December 14, 2015
1966 Aerial image taken by Austin Post, USGS, red arrow indicates discharge stream. Emmons Glacier in 2005, red arrow indicates discharge stream, blue arrow lower limit of clean ice and green arrow region of peak velocity.
Emmons Glacier descends the northeast side of Mount Rainier into the White River, and is its largest glacier by area The river is host to pink, chum, coho and chinook salmon, note distribution map below. The lower glacier is heavily debris covered from a landslide off of Little Tahoma in 1963, the glacier was advancing at the time and continued to advance into the early 1980’s , maintaining the advanced position until 1994. Retreat was negligible from 1994-2003. Since 2003 retreat has increased but is still modest. Thinning of the ablation zone has been ongoing and has been more significant than retreat. The National Park Service mass balance work led by Jon Riedel indicates an approximate 10 m thinning from 2003-2014.
White River chinook salmon distribution from the Washington Department of Fish and Wildlife SalmonScape, green=rearing, red= documented spawning blue=documented presence.
A recent paper by Allstadt et al (2015) examines velocity on this glacier using terrestrial radar interferometry. There key observations are that: Emmons has a slow velocity near the summit < 0.2 m per day , high velocities over the upper and central regions 1.0–1.5 m per day and stagnant debris-covered regions near the terminus < 0.05 m per day. That glacier movement is mostly via sliding. Lastly that there is a large seasonal decrease from July to November. The late summer slowdown is typical of alpine glaciers, where despite peak melt, the drainage system is well developed and basal water pressure is reduced as a result.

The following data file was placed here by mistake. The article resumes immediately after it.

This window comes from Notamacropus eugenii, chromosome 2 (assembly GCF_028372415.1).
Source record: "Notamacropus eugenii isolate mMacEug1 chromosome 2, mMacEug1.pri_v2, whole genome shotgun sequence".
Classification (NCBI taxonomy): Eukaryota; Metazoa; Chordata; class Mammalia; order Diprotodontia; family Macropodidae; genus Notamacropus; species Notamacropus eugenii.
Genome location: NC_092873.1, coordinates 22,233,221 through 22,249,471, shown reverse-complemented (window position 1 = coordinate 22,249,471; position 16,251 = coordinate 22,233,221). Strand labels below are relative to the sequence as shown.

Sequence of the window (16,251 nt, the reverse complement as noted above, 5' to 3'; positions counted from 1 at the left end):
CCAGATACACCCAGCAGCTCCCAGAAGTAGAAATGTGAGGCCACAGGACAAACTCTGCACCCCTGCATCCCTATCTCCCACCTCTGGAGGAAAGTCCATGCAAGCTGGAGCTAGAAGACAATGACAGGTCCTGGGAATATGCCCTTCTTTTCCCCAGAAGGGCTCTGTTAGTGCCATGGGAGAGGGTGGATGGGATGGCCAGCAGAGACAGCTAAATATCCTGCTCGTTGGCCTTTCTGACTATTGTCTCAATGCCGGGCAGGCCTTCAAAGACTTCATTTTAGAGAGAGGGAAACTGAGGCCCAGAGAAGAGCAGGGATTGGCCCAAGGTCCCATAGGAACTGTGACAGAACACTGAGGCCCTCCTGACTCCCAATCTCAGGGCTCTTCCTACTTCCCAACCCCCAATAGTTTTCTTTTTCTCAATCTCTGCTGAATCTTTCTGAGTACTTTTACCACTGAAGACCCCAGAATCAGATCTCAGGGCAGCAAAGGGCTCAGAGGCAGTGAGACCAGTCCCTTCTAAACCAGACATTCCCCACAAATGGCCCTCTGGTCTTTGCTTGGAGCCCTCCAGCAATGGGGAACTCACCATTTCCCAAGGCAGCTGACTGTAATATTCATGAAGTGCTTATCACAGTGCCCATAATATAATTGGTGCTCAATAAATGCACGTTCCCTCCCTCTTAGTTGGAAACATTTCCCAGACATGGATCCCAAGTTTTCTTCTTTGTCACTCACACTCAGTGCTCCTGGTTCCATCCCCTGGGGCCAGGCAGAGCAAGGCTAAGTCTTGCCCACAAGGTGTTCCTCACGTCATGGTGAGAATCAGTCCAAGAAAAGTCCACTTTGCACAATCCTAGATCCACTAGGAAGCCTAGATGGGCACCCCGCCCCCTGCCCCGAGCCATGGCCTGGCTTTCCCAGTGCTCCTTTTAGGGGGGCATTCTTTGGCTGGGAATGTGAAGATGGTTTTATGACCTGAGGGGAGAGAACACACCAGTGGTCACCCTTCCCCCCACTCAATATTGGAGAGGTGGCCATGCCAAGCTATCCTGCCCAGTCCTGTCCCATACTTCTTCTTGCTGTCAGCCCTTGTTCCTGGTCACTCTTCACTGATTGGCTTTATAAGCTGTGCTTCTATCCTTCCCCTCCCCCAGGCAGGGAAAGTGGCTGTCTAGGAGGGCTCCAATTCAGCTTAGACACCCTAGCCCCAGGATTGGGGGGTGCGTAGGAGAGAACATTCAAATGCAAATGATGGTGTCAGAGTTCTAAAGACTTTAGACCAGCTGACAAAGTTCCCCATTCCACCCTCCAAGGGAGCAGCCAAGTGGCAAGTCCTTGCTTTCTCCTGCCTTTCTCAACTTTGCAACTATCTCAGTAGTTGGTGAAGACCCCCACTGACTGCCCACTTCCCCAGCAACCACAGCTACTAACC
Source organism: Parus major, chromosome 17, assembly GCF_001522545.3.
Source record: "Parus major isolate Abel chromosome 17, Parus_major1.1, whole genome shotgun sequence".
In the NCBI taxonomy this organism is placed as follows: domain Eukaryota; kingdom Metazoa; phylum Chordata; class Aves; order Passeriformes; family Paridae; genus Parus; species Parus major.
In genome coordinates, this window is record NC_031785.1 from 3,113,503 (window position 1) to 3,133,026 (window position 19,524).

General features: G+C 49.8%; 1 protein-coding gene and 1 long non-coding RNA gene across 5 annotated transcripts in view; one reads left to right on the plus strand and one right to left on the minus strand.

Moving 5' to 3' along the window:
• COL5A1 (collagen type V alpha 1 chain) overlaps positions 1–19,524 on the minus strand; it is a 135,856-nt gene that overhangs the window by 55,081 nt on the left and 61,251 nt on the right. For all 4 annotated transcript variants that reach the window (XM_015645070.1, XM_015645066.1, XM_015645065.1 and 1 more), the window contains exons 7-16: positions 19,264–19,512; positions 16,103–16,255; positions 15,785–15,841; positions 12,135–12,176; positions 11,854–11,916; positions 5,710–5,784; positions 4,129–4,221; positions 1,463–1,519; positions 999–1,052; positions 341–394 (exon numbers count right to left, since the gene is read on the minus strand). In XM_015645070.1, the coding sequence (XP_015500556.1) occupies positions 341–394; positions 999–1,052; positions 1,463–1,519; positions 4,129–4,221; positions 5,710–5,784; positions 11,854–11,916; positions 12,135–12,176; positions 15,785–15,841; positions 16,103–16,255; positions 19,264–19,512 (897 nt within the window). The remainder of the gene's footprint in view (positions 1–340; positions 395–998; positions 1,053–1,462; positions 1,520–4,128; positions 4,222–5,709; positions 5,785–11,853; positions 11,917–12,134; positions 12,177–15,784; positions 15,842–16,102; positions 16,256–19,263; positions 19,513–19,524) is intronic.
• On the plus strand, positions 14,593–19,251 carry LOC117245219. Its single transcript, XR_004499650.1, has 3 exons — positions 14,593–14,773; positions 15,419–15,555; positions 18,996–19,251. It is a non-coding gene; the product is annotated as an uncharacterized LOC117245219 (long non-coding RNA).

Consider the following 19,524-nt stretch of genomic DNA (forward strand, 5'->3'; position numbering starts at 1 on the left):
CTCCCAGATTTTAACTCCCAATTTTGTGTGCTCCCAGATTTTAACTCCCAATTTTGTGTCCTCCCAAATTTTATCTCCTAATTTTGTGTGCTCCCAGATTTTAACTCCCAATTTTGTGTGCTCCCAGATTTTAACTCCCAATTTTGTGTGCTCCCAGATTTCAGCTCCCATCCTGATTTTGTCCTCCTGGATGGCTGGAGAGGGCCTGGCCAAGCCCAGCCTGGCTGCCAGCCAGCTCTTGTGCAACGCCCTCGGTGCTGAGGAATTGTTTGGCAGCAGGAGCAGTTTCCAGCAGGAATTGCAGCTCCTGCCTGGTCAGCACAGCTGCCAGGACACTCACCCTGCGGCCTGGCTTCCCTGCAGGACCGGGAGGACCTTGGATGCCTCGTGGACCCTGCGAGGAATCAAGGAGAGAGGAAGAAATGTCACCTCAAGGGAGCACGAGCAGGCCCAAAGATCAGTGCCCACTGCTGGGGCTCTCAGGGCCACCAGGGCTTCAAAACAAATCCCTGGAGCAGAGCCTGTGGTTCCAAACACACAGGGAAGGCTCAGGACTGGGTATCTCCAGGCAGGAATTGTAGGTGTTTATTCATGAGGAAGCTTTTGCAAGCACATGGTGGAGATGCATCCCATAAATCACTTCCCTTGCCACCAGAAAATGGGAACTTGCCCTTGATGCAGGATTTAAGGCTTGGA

The image below indicates velocity distribution in a cursory fashion compared to the excellent detail of Allstadt et al (2015). The glacier has had a negative mass balance in recent years and this combined with the lack of glacier movement near the terminus, indicates this section of the glacier will continue to melt away, slowed by the insulating debris cover. Google Earth images from 1994 and 2012 indicate an approximately 200 m retreat in the glacier center, and evident thinning in the region up to the yellow arrows. In 2015 record melt was observed in the North Cascades and at least through mid-summer on Mount Rainier. Currently the area of the glacier has not decline enough to reduce late summer streamflow which would impact salmon during the low flow period.
Velocities noted by Allstadt et al (2015) displayed on Google Earth image.
1994 Google Earth Image, red is 2012 terminus position, green the 1994 terminus position
2012 Google Earth Image, red is 2012 terminus position, green the 1994 terminus position